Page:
Earlier this week Woodside Petroleum (WPL) announced the appointment of Wesfarmer’s CEO, Richard Goyder, as a new non-executive Director – and the company’s next Chairman. This is a well trodden path over in Perth – WPL’s current Chairman Michael Chaney was also previously CEO of Wesfarmers – which has naturally led to some to speculate about a “Perth Boy’s Club”. We would of course be “shocked, shocked” to think that NEDs of ASX companies were picked on anything other than merit.
In mid last year Rio’s retiring CEO, Sam Walsh, was tipped to be WPL’s next Chairman. He would have brought to the company far more international experience in extractive industries than does Goyder – but unfortunately for him (and WPL shareholders?) his non-executive career has been caught up in – if not killed by – Rio’s current difficulties with a US$10M fee paid to a facilitating agent over a deal in West Africa.
WPL’s CEO Peter Coleman has maybe seen a handy opening through the potential embarrassment between Chaney and Goyder over this rather-too-friendly-handover and has been reported as wanting to extend his current seven year reign by another five years. His manifesto: “I haven’t stuffed anything up – look at some of my peers and shudder – thats only $10M p.a. thank you very much – Ker-ching!”
Crude prices performed fairly strongly overnight, with Brent up ~1% to US$56.71 and WTI up ~1.8% to US$54.38. Trade was boosted by OPEC’s Secretary General reporting 90% compliance with its planned cuts (shh – don’t mention Libya’s and Nigeria’s large recent rises….).
Henry Hub was however smashed down to US$2.57 – a nearly 10% drop. Weaknesses in temperature and storage data were apparently boosted by the chartists interpreting their favourite strange “technical” shapes in the market’s tea-leaves.
LNG and international gas
Shell has just released for the first time an LNG Outlook presentation. As the world’s largest LNG company, that was, not surprisingly, bullish. The key themes emphasised the changing nature of LNG markets: many new buyers -with worsening credit ratings – using LNG in much more applications than traditional large scale Japanese power generation. So a bit like crude oil markets then.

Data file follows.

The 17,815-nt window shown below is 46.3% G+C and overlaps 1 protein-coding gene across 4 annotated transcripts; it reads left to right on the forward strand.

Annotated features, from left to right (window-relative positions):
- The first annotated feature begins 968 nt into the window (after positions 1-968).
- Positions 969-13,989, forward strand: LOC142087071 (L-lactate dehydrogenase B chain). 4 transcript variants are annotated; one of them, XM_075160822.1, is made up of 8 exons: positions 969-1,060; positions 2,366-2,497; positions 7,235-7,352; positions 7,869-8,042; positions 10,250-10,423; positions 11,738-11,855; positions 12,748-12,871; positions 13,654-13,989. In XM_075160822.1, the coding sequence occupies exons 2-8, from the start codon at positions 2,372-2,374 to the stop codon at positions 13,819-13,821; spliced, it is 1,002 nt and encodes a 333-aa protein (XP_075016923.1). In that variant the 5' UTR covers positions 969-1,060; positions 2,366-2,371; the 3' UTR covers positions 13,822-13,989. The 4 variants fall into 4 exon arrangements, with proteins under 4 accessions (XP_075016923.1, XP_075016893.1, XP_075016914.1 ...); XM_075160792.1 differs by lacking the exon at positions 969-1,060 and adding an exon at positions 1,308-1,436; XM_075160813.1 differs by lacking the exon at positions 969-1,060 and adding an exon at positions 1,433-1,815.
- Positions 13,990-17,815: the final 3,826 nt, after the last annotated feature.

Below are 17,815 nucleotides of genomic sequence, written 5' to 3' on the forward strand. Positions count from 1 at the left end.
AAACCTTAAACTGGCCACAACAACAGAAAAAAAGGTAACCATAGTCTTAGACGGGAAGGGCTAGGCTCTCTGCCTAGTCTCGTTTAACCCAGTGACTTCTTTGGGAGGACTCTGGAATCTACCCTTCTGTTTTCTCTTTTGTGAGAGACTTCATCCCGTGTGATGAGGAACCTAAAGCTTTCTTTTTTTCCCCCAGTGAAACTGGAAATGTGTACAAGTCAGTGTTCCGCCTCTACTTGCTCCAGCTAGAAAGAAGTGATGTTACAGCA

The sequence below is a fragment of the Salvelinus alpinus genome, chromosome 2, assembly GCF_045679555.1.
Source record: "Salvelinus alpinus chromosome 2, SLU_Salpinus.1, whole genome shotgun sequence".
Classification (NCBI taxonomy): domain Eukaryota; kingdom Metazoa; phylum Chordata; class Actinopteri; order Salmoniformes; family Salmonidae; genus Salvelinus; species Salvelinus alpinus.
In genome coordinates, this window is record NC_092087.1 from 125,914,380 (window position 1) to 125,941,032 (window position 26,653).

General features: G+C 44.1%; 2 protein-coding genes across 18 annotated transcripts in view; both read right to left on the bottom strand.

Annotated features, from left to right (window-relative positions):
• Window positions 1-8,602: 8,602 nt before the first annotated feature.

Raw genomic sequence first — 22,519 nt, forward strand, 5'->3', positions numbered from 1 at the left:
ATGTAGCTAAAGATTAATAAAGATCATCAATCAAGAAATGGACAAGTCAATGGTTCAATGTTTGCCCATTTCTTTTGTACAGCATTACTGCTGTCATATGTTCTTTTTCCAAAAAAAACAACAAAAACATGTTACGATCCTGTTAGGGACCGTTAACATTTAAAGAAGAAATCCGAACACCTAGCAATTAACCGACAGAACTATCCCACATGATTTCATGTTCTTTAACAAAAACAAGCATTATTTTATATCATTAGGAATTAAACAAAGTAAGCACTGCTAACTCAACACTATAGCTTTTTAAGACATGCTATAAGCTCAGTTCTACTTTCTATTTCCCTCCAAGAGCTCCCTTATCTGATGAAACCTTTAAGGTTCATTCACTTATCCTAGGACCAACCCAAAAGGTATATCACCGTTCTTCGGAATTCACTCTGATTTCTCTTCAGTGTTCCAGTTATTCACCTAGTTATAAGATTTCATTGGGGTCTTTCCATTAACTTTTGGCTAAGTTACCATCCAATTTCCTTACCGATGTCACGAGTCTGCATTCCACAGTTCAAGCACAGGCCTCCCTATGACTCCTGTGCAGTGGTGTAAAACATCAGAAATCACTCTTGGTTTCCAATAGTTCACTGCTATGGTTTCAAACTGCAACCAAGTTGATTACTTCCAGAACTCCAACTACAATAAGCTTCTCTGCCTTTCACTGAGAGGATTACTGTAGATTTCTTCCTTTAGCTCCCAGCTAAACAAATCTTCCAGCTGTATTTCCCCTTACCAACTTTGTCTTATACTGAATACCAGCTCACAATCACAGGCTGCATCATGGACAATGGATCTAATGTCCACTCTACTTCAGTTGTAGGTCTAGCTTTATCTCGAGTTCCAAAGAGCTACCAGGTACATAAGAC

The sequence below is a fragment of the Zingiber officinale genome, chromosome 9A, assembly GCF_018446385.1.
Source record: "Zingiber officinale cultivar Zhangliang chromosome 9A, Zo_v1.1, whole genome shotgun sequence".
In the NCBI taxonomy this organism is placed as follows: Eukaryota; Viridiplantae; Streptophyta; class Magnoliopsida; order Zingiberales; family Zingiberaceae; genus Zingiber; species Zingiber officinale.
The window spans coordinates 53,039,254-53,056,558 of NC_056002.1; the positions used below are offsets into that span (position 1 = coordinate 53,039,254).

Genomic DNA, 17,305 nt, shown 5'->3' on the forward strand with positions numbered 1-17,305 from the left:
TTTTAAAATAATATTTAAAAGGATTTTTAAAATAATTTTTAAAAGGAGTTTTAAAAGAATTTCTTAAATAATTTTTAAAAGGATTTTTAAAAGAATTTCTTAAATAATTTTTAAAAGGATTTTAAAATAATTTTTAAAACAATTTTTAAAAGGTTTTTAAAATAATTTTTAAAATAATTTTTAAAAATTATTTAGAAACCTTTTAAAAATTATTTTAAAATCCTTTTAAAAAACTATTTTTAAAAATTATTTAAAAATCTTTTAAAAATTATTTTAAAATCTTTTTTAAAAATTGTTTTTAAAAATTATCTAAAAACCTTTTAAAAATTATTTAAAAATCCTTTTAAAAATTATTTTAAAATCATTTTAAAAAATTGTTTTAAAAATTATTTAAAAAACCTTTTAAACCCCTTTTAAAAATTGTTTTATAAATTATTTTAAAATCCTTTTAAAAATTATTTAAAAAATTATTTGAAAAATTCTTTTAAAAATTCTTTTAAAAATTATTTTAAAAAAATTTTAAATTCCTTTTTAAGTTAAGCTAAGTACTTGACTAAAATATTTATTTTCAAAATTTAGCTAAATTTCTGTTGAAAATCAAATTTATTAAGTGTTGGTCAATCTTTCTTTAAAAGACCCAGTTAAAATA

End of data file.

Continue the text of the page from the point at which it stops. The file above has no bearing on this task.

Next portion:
Company news – WPL
WPL issued its 2016 results today. These did not contain that much of interest to this blog – for instance there was zero colour on the long running dispute with small-cap FAR Ltd over whether the latter has pre-emptive rights over WPL’s purchase of Senegalese assets (which are currently the subject of a drilling program).
WPL’s longer dated LNG projects – Browse, Sunrise, its Canadian LNG project (Kitimat) – also did not merit much attention.
No-one would be surprised however to see that stories of heroic cost cutting were underlined. In our view such numbers are open to much manipulation – particularly when Management is incentivised to do so by blunt and short term bonus-delivering metrics.
Company news – Beach Energy (BPT)
A very small scale deal was announced today by micro-cap Key Energy Ltd (KEY) – the purchase of some Queensland Cooper Basin tenements from BPT for the small sum of A$125,000 plus a 1.5% royalty. To us the most interesting element about the deal was the CP that the Queensland Government not impose an environmental bonding obligation on KEY of greater than A$300k. As Governments get increasingly wary of abandonment, etc, liabilities landing in their laps, small-caps will find it harder to fund much bigger bonds than used to prevail in Australia.
Quote of the day
Although the oil patch is showing some signs of life, full blown animal spirits at the exploration end remain elusive. This zeitgeist was recently captured well in a recent blog by David Bamford, once BP’s Head of Exploration:
“It would be easier to raise money for a spittoon manufacturer than to raise equity funding for a ‘pure’ exploration company.”